These two ensure that all four tyres have as much grip as possible, and that power is sent to the wheels that can use it best. This time around VW says a better control system ensures this all works harmoniously making it roll around less and feel more responsive through the steering wheel.

VW Golf 2020 cornering

Cars that feature adaptive dampers now offer a wider range of modes between comfort and sport, with an adjustable slider on the main screen that gives you exactly the type of set up you want.

On the whole it works well, but you'll only really notice this when pushing very hard indeed, at which point you can feel the wheels beneath you being braked here and there to keep things tidy.

We've only driven more workaday models so far and found them to be a great balance between everyday use and excitement, meaning the forthcoming GTI and GTI TCR could be very accomplished indeed.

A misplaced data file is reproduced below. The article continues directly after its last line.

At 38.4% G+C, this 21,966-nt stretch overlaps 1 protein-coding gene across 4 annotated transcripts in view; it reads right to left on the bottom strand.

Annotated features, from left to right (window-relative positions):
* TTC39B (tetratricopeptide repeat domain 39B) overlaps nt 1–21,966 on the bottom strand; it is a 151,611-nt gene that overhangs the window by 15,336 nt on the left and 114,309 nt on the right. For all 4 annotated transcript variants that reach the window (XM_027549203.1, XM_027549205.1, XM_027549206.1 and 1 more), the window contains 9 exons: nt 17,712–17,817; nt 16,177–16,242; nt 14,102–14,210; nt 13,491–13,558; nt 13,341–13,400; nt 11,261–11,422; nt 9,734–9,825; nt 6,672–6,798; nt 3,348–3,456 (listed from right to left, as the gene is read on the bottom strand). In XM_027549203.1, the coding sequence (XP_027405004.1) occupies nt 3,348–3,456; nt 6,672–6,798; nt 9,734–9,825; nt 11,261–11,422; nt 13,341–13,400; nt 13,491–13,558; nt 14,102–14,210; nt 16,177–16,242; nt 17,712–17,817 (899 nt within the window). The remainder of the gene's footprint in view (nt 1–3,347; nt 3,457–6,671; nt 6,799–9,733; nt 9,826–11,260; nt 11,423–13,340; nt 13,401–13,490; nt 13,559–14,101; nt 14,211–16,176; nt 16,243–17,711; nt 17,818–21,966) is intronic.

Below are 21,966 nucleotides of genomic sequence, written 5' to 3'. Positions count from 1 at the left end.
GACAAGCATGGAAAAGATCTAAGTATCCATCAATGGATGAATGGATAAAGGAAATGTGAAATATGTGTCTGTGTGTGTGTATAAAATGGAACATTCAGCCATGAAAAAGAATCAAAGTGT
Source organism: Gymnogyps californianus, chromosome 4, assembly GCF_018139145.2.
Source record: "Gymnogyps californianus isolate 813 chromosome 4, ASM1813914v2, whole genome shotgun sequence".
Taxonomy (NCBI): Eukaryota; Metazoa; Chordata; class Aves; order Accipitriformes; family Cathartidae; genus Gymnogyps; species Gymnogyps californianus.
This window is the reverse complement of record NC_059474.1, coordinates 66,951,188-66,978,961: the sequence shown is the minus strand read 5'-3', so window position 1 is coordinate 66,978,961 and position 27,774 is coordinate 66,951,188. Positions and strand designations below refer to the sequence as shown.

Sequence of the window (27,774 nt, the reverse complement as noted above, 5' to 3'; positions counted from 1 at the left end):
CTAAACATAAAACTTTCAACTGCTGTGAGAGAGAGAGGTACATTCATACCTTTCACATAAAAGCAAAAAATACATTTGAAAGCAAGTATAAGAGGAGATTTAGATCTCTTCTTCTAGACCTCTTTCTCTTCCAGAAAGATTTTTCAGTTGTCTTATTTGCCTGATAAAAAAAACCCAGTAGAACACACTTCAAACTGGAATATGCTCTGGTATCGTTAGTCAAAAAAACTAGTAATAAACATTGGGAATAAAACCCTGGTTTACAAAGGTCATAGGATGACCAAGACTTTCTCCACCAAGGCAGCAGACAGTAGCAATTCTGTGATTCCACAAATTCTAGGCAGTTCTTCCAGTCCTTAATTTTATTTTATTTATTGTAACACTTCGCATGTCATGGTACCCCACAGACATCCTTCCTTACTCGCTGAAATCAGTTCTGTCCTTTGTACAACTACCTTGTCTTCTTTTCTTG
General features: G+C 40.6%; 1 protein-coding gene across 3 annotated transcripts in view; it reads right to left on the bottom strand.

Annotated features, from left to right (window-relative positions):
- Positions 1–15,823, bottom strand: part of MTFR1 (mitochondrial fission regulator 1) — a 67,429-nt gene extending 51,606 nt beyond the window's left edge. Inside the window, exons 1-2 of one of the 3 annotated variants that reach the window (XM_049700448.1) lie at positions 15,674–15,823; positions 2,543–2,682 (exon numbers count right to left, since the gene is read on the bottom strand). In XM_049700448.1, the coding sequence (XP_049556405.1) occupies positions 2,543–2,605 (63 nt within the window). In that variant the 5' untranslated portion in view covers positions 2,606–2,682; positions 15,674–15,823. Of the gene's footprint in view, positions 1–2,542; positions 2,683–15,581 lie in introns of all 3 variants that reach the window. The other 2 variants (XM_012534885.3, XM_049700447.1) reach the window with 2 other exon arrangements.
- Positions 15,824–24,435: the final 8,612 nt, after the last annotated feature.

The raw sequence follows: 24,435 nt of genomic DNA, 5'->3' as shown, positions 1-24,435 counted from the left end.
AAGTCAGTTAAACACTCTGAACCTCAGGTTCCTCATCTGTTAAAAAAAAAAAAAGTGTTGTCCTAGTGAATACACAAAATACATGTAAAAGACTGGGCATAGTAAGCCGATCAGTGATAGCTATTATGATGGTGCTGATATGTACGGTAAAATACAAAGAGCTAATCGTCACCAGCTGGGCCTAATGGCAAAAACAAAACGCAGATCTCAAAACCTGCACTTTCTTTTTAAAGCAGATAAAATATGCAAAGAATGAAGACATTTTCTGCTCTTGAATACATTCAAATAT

Two different axle options

Like a great many of its competitors (Ford Focus, Mercedes-Benz A-Class, but not the Kia Ceed) the VW Golf now comes with two different rear axles depending on which version you choose.

So what? Well one of them is usually quite a bit comfier and brings with it better handling – Golfs with less than 150hp and front wheel drive get a torsion beam, those 150hp and above or with all-wheel drive (presumably just the R) get a multilink set up.

As eluded to, the multilink option is superior but it’s also more expensive, so you only get it on faster, pricer models.